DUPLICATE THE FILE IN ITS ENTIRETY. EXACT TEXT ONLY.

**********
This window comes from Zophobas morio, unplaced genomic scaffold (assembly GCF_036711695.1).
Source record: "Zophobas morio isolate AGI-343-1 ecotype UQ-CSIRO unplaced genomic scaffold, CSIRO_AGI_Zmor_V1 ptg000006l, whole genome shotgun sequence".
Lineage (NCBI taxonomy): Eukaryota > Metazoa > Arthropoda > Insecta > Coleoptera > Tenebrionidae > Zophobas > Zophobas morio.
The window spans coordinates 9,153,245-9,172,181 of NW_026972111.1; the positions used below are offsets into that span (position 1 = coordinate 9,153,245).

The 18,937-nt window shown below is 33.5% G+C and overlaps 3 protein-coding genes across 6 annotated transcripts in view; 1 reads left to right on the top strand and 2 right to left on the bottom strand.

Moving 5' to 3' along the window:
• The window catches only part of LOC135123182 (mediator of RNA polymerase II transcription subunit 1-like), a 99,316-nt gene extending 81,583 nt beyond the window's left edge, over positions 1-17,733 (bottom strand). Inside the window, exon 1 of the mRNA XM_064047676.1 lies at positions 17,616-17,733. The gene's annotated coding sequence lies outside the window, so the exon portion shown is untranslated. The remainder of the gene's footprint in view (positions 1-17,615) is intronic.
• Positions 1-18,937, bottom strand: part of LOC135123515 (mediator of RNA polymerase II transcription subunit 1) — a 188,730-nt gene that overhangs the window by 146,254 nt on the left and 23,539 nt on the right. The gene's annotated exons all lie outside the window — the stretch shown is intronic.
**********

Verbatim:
This window comes from Zophobas morio, unplaced genomic scaffold (assembly GCF_036711695.1).
Source record: "Zophobas morio isolate AGI-343-1 ecotype UQ-CSIRO unplaced genomic scaffold, CSIRO_AGI_Zmor_V1 ptg000006l, whole genome shotgun sequence".
Lineage (NCBI taxonomy): Eukaryota > Metazoa > Arthropoda > Insecta > Coleoptera > Tenebrionidae > Zophobas > Zophobas morio.
The window spans coordinates 9,153,245-9,172,181 of NW_026972111.1; the positions used below are offsets into that span (position 1 = coordinate 9,153,245).

The 18,937-nt window shown below is 33.5% G+C and overlaps 3 protein-coding genes across 6 annotated transcripts in view; 1 reads left to right on the top strand and 2 right to left on the bottom strand.

Moving 5' to 3' along the window:
• The window catches only part of LOC135123182 (mediator of RNA polymerase II transcription subunit 1-like), a 99,316-nt gene extending 81,583 nt beyond the window's left edge, over positions 1-17,733 (bottom strand). Inside the window, exon 1 of the mRNA XM_064047676.1 lies at positions 17,616-17,733. The gene's annotated coding sequence lies outside the window, so the exon portion shown is untranslated. The remainder of the gene's footprint in view (positions 1-17,615) is intronic.
• Positions 1-18,937, bottom strand: part of LOC135123515 (mediator of RNA polymerase II transcription subunit 1) — a 188,730-nt gene that overhangs the window by 146,254 nt on the left and 23,539 nt on the right. The gene's annotated exons all lie outside the window — the stretch shown is intronic.